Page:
video thumbnail

MIA@WSH: Gonzalez blanks Marlins over six frames

WASHINGTON -- Left-hander Gio Gonzalez pitched six shutout innings as he helped the Nationals blank the Marlins, 5-0, at Nationals Park on Tuesday night.

The Nationals have won five of their first seven games.

Gonzalez (2-0) threw a lot pitches early, but he settled down and retired the final 10 hitters before leaving the game. Gonzalez allowed just three hits, and the only time the Marlins made a serious threat against him was in second. Miami had runners on first and second with one out, but Reed Johnson flied out to Denard Span in center field and right-hander Henderson Alvarez flied out to right fielder Jayson Werth.

Manager Matt Williams thought about sending Gonzalez back out for the seventh to face Garrett Jones, but decided against it because the Nationals had a lengthy bottom of the sixth and scored two runs.

"He competes every time he goes out there," Williams said. "In his last couple of starts, he throws a lot of pitches, but when he has to lock it in, he locks it in. He has been good."

In his first two starts, Gonzalez has allowed one run over 12 innings. It helps that catcher Jose Lobaton is encouraging him to throw the changeup a lot more than he has.

"I'm just mixing it up," Gonzalez said. "Jose has been doing his homework, making me throw all three of my pitches. The offspeed -- going in and out, just mixing it up. It's fun throwing to him."

Washington took the lead in the bottom of the first inning off Alvarez. After Werth doubled with two outs, Adam LaRoche singled to left, scoring Werth.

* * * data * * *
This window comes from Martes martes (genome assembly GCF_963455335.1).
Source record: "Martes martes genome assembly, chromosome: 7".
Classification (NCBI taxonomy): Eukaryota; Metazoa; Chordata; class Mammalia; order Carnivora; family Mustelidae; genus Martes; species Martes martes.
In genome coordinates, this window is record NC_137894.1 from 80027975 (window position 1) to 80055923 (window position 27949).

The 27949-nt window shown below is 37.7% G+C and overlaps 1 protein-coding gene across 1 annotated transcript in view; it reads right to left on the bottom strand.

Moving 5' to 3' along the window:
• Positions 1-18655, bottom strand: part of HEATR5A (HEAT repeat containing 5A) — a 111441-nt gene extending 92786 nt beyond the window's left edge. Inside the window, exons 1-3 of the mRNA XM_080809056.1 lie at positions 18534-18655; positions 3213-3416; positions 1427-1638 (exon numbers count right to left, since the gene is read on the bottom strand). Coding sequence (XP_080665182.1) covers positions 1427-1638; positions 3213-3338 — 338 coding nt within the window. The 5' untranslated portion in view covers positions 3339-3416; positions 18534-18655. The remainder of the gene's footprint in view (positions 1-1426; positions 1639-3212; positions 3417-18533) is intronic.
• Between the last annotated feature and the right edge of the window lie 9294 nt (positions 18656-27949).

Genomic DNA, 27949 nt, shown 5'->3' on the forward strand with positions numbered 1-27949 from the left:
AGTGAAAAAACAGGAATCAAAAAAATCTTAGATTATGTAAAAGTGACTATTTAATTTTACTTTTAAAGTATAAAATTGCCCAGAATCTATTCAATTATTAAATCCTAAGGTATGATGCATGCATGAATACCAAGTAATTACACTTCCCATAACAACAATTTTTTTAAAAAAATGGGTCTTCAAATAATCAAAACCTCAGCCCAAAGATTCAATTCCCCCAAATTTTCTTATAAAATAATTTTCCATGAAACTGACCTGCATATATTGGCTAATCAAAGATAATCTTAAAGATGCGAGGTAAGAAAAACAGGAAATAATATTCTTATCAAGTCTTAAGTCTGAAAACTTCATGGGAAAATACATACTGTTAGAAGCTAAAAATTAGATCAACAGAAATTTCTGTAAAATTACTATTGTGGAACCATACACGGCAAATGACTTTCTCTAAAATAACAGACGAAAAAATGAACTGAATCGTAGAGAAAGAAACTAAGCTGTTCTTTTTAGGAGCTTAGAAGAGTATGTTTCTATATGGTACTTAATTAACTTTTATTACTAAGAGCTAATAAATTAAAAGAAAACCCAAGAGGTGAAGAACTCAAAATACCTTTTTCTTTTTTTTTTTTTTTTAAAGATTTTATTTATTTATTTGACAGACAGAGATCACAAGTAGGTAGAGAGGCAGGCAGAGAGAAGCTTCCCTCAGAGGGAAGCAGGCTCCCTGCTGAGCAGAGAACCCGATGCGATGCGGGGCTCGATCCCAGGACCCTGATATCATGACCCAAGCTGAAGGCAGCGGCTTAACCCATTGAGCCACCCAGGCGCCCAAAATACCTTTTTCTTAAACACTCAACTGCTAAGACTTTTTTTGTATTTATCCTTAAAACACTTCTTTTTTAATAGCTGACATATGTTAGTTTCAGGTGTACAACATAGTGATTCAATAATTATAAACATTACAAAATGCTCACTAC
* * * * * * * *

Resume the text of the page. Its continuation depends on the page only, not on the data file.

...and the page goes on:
The Nats added two unearned runs in the sixth off Alvarez, showing once again how aggressive they can be under Williams. Before the game, Williams told the team that Alvarez can throw the ball in the dirt, so look to advance an extra base whenever possible.

With runners on first and third and two outs, Alvarez threw the ball in the dirt. It look like LaRoche was going to be thrown out at second base, but second baseman Jeff Baker dropped the ball while taking a perfect throw from catcher Jarrod Saltalamacchia. That allowed Bryce Harper to score and LaRoche to be safe at second.

"Alvarez is not a guy you can really steal bases on, but he throws balls in the dirt," Williams said. "It's something we talked about before the game. If we get an opportunity to do that, be ready for it and be alive for it. It was part of the game plan going in.  

"... We have to make sure we take advantage of those opportunities. So as long as we are prepared for it or expecting it, then we are able to do it. It's those little things within the game that we want to make sure that we are good at."                                 

LaRoche then came home on a single by Anthony Rendon.

"We made a mistake in there, and gave them an extra out and they capitalized on it. We talked about having to eliminate our mistakes," Marlins manager Mike Redmond said. "When you play teams like this, you give them an extra opportunity, they usually capitalize on it."

Two innings later, Rendon made it a five-run game in the eighth. With left-hander Mike Dunn on the mound, Rendon doubled off the left-center-field wall, scoring Werth and LaRoche.

Rendon is off to a hot start, going 11-for-27 (.407) a home run and eight RBIs. He also has been doing the job defensively. In the seventh, Reed Johnson tried to bunt his way on, but Rendon, filling in for Ryan Zimmerman at third, made a great play charging in and threw out Johnson.

"I did it a good amount of time in college. I guess I still have a little bit left," Rendon said.

Rendon has been playing third lately because Zimmerman is dealing with right shoulder issues.

"We don't want Ryan down, but if something like this happens and he has to be out a couple of days, we not only have Anthony, but we have Danny [Espinosa], who can play Gold Glove defense up the middle," Williams said. "That's one of the reasons both of them are on our team."

Relievers Jerry Blevins, Drew Storen, Tyler Clipppard and Aaron Barrett took care of Miami the rest of the way.

MLB.com Comments